By Buumba Chimbulu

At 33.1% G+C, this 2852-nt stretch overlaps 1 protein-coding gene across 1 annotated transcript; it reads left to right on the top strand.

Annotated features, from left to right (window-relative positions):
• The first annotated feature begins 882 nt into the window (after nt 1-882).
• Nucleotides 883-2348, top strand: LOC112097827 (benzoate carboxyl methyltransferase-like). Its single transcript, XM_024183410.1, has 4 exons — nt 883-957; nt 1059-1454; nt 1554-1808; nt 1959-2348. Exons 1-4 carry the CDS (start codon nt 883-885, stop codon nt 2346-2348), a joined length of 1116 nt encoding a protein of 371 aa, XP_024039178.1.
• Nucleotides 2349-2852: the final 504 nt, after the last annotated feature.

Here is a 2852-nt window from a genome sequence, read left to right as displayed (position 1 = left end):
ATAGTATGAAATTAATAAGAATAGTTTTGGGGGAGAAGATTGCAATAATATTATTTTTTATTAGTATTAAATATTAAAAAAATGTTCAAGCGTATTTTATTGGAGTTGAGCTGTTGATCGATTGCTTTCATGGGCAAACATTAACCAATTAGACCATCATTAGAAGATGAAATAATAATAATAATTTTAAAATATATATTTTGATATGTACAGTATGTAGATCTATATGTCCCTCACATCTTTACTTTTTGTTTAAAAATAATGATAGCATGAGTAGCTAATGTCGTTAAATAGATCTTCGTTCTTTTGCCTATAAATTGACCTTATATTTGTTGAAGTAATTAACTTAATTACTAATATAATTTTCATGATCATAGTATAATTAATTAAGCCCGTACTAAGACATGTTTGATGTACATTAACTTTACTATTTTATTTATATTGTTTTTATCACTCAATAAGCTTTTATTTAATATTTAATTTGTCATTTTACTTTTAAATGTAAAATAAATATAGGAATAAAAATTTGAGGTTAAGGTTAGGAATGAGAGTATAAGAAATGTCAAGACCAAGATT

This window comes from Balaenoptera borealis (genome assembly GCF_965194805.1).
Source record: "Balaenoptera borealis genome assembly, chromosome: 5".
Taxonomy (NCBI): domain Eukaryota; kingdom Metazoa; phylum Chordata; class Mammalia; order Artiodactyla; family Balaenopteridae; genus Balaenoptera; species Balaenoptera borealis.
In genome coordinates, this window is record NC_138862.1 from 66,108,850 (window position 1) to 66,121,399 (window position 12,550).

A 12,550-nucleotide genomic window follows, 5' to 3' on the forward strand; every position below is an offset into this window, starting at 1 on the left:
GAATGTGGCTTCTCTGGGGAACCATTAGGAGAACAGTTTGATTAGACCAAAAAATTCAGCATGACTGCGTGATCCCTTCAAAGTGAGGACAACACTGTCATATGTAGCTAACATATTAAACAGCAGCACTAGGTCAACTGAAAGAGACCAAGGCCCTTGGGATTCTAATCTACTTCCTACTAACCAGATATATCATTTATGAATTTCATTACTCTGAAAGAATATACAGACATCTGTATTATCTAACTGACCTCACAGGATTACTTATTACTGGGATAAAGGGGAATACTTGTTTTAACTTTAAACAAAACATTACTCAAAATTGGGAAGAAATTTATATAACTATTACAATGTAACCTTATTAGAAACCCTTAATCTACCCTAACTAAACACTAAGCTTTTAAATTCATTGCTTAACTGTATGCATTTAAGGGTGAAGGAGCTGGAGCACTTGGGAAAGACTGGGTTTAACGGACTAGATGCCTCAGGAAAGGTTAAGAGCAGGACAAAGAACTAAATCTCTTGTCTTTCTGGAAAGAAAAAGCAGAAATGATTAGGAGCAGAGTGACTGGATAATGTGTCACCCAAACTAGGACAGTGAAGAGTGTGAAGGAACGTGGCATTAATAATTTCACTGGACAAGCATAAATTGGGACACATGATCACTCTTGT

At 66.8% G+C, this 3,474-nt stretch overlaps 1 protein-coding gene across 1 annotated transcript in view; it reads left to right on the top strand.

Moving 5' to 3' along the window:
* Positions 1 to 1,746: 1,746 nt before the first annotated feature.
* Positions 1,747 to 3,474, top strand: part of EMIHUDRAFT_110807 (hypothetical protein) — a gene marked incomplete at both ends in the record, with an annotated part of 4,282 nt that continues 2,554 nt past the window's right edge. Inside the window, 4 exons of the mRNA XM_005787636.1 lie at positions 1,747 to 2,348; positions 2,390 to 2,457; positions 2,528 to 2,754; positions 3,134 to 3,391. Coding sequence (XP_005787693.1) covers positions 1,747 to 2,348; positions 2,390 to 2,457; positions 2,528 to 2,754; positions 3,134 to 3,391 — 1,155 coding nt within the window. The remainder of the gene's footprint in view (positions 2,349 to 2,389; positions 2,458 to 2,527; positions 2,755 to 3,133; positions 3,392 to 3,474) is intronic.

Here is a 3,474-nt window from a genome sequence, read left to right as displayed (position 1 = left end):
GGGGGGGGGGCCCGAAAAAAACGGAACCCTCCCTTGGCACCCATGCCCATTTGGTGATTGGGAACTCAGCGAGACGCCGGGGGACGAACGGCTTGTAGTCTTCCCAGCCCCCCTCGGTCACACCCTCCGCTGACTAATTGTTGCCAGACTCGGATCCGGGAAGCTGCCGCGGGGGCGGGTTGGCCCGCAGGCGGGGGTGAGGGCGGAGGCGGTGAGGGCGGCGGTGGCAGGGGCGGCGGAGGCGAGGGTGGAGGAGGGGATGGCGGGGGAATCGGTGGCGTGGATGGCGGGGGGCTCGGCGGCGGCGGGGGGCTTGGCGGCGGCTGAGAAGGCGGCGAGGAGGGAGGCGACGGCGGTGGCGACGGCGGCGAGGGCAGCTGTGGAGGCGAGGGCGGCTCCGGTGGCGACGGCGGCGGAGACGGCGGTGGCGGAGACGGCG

BROADER financial inclusion and services cannot only benefit the poor, but also coincides with greater local economic activity and decreased economic inequality at the macro-economic level. Financial inclusion is a delivery of financial services at affordable costs to sections of disadvantaged and low income segments of society. It is a key enabler to reducing poverty and boosting prosperity. But for a country to promote and achieve financial inclusion, there is need for financial literacy and this calls for improved awareness of available services especially through the media. According to the 2015 FinScope survey, financial inclusion levels in Zambia increased from 37.9 percent in 2009, to 59.3 percent in 2015, due to improved awareness, as well as use of services by the public. The survey showed that the number of adults using financial services increased from 2.4 million in 2009, to 4.8 million in 2015. The survey findings showed that there has been significant increase in financial inclusion since 2009 resulting in the national target of 50 percent financial inclusion being exceeded. During the period under review, exploring trends in formal and informal inclusion since 2009, findings indicate that the significant drop in financial exclusion among Zambian adults since 2009 was driven by increased uptake of both formal and informal services. Therefore, the media has an important role to play in creating awareness while fighting against financial illiteracy which is a barrier in achieving financial inclusion in Zambia. To this effect, the Financial Sector Deepening Zambia (FSDZ) and the Zambia Institute for Policy Analysis and Research (ZIPAR) realised the important role that the media plays in promoting financial inclusion. The two institutions organised a media economic and financial literacy training to inform them on what role they can play in increasing financial inclusion in Zambia. The media economic and financial literacy training ran from September 26 to 30 2016. During the training, FSDZ chief executive officer Betty Wilkinson said there is need for the media to disseminate information on financial services provided in Zambia in an effort to increase financial inclusion. According to Ms Wilkinson the media should endeavour to report more on financial issues in more simplified manner for people to understand and make informed decisions. This will enable people in the rural areas to understand and appreciate financial products being offered in the country. Ms Wilkinson also said financial service providers need a comprehensive understanding of the financial behaviour of financially excluded population and the factors that prohibited them from using financial services. “Despite the increase in financial inclusion levels, Zambia remains relatively low pointing to the need to build further momentum around the financial access priority of all stakeholders,” she said. The merits of financial inclusion that can come as a result of awareness by the media and other means are strongly rooted in empowerment. By empowering individuals and families to cultivate economic opportunity, financial inclusion can be a powerful agent for strong and inclusive growth. Access to credit is a key link between economic opportunities and economic outcome. On the other hand, traditionally, regulators would have focused on devising risk-based regulations for digital financial services (DFS), so as to ensure sound, supportive regulatory frameworks for the new products and services, with little thought to the uptake and use of services. However, a growing number of regulators see DFS as having great potential to support their financial inclusion goals, are keen to see it succeed, and are actively working to ensure end-users are provided with safe, affordable and practical payment options. DFS is also another way of increasing financial inclusion but meaningful awareness of DFS is very low among Zambians. This calls for the need to raise more awareness on the benefits of using DFS in Zambia to promote financial inclusion of the unbanked population. According to the report from United Nations Capital Development Fund (UNCDF) which is the UN’s capital investment agency, awareness of DFS is very low in 48 least developed counties which included Zambia. UNCDF mobile money for the poor programme regional technical specialist Nandini Harihareswara said at the training that DFS hold an enormous opportunity for greater financial inclusion. According to Ms Harihareswara, DFS have the capacity to expand basic services, hence the need to raise awareness on the need to use DFS among the rural community. “DFS are a powerful means to expand access beyond financial services to other sectors, including agriculture, transportation, water, health, education, and clean energy. “Meaningful awareness of DFS is very low in Zambia, most people do not know the benefits of using DFS. DFS are quick and affordable and can be used at any time,” she said. Ms Harihareswara explains that this is possibly one way to increase revenue for the providers and agents, adding that this will ultimately lead to more financial inclusion of the largely unbanked population in Zambia. She further noted that UNCDF is currently working with FSD Zambia in addressing the challenges faced with regards to the use of DFS in the country At the same workshop, ZIPAR executive director Pamela Kabaso pledged to promote economic and financial literacy to help citizens understand the liberalised economy and opportunities offered by potential investment. Dr. Kabaso said the media could promote financial literacy by reporting facts and analytical economic news. She also urged journalists to take interest in economic policy developments in Zambia to facilitate policy dialogue among key stakeholders that could enhance economic governance. Dr. Kabaso also said Zambia had over a decade experienced high economic growth but achieved less than satisfactory reduction in poverty. “Among the reasons for this puzzle has been limited economic and financial literacy. This is because the economy is liberalised. The opportunities offered by new economy required a population capable of recognising opportunities and defining the risks associated with such potential investment,” she said. In supplementing efforts made ZIPAR and FSDZ to increase financial inclusion, the central bank in collaboration with the Ministry of Finance is developing a financial inclusion strategy. This strategy is expected to help promote a more effective and efficient process to achieve financial inclusion in the country. Senior analyst research and regulator policy at the Central bank Banji Milambo revealed that the financial inclusion strategy would involve among other things financial education. Mr Milambo said it would also involve building the necessary infrastructure and building capacity in Small and Medium Enterprises (SMEs) to be able to provide bankable documents that will convince the banks to lend money to them. “There are a number of things that we are doing to ensure financial inclusion in the country, for example, BoZ together with Ministry of Finance is developing what we call a financial inclusion strategy which will involve financial education, building necessary infrastructure among other things and will target everyone in the country,” he said. The financial inclusion strategy is expected to be put in place by January next year. On the policy makers’ side Government is appealing to the banking community to roll out robust advocacy campaigns aimed at increasing financial literacy levels in the country. Minister of Commerce, Trade and Industry Margaret Mwanakatwe said these advocacy campaigns should especially be targeting the rural population where financial illiteracy levels are high. Ms Mwanakatwe noted that Government was ready to work with the banking and financial services providers in the country to ensure that financial and banking services are accessible and affordable in order to capture more people in rural areas. “I would like to take this opportunity to urge the banking sector as well as other financial services institutions to take this as a challenge and map strategies aimed at capturing the unbanked population in the country,” she said.She said Government through the Bank of Zambia (BoZ) under the financial sector development plan project is already working with the industry players in the financial services to expand financial inclusion in order to improve the lives of Zambians.Ms Mwanakatwe says this project is based on the premise that being able to secure savings and other financial services will better enable the poor to build financial security and manage financial shocks by investing in income generating activities which ultimately improve the quality of life.As a key enabler for development, financial inclusion is firmly placed on the agenda of most governments as a significant policy priority.Furthermore, a broader outreach of finance enables talented newcomers from disadvantaged groups to be empowered and can have a larger impact on the design and implementation of other development policies. Financial inclusion can improve the efficacy of government payment of social safety net transfers and the new types of financial innovation can lower transaction costs which can bring more private sector involvement in international development. In all likelihood, the financial inclusion agenda will have a major role in the post 2015 sustainable development agenda.